They couldn’t edit out that coked-up look on his face, but he was in good enough mind to start the song over after a few seconds when the rest of the group didn’t quite join in on time. He chuckles and says, “They got it now, Robbie.” Neil was no stranger to playing on coke, and he delivered a spellbinding rendition of the Crosby, Stills, Nash and Young classic.”

      Liked by 1 person

  4. I recently got into Cahoots Sorley because I had never listened to The Band beyond the first two and their work with Dylan. I just appreciated that I had never heard the songs before. Like finding a $10 bill in an old coat pocket.

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  5. I popped over to lay a few comments on Zeppelin and saw this so I had to peek. Couldn’t resit. Enjoying the comments. Hard for me to rate because i get something different from each album and they all have a good vibe with me for various reasons. I dropped a few comments on your Band reviews when I first found your station. I see i didn’t do them all. Brain freeze I guess. I have listened to everything they’ve done so many times it’s beyond counting. I will give you this. I love the cover for ‘Northern Lights’. It’s my favorite. The Band takes one of the top spots of my favorite bands. Music Enthusiast did a take on “singers”. I would put Levon, Richard and Rick on my list.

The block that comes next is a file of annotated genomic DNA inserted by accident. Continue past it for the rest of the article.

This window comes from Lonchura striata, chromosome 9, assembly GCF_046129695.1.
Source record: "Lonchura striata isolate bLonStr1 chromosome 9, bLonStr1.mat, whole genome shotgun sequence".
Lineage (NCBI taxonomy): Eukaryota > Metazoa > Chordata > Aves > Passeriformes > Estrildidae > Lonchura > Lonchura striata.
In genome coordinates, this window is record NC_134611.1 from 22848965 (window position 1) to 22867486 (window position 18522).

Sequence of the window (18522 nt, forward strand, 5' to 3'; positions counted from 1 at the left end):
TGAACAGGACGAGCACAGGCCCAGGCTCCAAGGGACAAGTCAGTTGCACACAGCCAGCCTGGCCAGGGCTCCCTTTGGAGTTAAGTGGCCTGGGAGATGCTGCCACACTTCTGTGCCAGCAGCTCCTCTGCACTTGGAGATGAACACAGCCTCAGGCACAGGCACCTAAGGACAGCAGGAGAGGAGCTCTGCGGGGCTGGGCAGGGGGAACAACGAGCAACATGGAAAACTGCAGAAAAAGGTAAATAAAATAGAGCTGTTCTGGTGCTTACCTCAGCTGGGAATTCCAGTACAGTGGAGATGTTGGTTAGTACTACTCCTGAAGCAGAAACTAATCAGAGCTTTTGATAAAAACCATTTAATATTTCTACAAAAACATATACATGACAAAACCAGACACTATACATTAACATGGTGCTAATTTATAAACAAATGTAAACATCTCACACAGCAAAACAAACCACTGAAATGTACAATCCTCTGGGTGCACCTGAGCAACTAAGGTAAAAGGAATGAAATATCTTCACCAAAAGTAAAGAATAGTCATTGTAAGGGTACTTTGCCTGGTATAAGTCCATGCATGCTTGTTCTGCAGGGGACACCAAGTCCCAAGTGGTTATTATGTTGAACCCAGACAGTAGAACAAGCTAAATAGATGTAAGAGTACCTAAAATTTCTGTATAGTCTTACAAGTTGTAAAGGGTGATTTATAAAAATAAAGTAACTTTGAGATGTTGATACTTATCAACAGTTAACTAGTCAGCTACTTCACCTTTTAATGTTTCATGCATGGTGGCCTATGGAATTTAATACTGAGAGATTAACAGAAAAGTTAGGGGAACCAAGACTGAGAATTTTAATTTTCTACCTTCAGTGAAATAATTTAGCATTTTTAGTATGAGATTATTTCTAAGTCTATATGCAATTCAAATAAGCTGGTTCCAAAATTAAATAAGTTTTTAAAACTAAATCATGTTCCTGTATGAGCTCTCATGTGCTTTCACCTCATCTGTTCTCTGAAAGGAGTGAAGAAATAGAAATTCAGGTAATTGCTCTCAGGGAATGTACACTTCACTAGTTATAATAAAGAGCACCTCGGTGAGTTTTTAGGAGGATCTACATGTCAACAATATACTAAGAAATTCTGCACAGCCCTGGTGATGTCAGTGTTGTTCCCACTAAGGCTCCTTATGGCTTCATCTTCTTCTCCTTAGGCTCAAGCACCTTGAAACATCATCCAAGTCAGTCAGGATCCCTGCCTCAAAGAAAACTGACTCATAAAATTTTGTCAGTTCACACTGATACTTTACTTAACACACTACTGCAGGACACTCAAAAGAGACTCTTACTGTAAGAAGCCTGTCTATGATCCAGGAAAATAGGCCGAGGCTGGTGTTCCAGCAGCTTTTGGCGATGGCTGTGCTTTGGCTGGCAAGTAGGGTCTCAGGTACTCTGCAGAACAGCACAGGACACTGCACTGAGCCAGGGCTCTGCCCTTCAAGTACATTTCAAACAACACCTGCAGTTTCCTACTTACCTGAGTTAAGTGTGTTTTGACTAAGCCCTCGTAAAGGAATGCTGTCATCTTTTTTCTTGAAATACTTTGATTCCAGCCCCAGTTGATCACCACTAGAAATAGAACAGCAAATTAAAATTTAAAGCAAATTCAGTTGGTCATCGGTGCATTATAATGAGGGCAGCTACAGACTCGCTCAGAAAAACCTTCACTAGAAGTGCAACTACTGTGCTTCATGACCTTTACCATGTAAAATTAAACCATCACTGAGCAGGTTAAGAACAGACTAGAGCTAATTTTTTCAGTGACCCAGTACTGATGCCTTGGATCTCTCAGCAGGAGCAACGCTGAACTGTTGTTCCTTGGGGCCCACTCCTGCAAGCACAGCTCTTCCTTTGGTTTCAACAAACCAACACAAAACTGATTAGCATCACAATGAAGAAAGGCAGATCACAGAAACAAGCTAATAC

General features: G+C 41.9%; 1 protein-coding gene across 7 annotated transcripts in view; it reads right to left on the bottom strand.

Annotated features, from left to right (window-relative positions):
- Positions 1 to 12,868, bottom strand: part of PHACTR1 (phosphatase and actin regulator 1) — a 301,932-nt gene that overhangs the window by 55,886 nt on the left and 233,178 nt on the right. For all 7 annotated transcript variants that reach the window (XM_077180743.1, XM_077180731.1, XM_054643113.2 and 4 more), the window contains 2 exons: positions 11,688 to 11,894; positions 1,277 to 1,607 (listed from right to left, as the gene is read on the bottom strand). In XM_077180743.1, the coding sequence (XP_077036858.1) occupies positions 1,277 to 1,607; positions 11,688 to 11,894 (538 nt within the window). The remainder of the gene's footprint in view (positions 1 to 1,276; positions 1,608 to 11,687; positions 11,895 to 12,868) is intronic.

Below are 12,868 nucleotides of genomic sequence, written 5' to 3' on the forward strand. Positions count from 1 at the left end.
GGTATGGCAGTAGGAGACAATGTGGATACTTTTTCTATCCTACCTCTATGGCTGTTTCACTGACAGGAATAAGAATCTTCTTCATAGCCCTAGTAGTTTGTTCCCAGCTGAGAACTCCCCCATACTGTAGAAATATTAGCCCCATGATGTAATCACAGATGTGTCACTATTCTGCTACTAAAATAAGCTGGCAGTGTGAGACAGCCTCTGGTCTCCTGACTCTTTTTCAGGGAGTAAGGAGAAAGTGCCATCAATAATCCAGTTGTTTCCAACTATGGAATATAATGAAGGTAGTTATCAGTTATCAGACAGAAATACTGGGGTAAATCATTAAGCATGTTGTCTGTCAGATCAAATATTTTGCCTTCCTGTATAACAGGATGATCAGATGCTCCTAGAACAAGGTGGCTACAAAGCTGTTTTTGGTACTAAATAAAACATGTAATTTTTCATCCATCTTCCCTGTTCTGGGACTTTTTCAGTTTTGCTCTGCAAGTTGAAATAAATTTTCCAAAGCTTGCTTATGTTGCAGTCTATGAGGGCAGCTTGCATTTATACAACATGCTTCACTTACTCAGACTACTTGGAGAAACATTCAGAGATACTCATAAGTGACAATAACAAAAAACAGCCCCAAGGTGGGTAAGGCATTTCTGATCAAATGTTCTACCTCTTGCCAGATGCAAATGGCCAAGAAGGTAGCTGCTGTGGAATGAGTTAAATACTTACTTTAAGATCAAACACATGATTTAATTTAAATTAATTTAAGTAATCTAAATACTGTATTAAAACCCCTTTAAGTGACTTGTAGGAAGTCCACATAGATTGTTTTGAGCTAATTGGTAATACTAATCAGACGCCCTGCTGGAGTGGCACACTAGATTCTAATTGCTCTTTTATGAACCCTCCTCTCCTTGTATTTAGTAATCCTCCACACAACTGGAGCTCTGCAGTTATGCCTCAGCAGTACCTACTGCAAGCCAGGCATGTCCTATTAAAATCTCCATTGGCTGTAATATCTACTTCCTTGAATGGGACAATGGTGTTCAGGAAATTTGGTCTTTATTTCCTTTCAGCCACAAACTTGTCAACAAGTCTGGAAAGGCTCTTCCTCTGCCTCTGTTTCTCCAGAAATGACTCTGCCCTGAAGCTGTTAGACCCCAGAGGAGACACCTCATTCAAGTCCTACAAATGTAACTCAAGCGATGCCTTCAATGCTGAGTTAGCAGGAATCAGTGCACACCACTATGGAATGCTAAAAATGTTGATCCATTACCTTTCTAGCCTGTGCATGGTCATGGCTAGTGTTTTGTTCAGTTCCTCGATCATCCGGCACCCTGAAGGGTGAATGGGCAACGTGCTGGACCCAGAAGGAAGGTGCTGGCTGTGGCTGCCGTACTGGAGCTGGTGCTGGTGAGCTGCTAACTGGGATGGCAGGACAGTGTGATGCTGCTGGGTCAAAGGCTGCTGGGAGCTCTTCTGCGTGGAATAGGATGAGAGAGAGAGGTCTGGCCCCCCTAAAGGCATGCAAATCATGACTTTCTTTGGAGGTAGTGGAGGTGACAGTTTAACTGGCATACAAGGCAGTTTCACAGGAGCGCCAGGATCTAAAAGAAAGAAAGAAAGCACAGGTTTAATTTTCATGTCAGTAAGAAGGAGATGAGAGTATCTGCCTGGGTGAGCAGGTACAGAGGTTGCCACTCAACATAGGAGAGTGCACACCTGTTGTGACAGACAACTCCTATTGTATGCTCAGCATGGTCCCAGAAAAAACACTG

Liked by 1 person

    • I just added Cahoots, Northern Lights, and Islands recently, which is why I made the post about it.

      I’m always unsure about the singers – they do bring a lot of personality to the group, but they’re not always my favourites. I can’t imagine anyone but Manuel singing ‘Whispering Pines’, and Danko does a great job of ‘It Makes No Difference’.

      Liked by 1 person

    • Hey, Dylan’s a while down the track I think. For a long time I just owned the Masterpieces set, so I’m still getting familiar with some of his albums. I am a big fan of John Wesley Harding, and I have a soft spot for Desire.

      Liked by 1 person

        • Just reading it now. I’ve heard most of his stuff up to the mid 1970s, but haven’t heard much beyond that. It’s going to take me a while to get through Dylan – I went right through Tom Waits recently and it took me a couple of months, and Dylan probably has twice as many albums.

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Beatopolis

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Willie Gordon Suting | poet | writer | freelancer | bibliophile | vintage watches collector | blues and vocal jazz fan | country-jazz crooner | Shillong,Meghalaya,Northeast India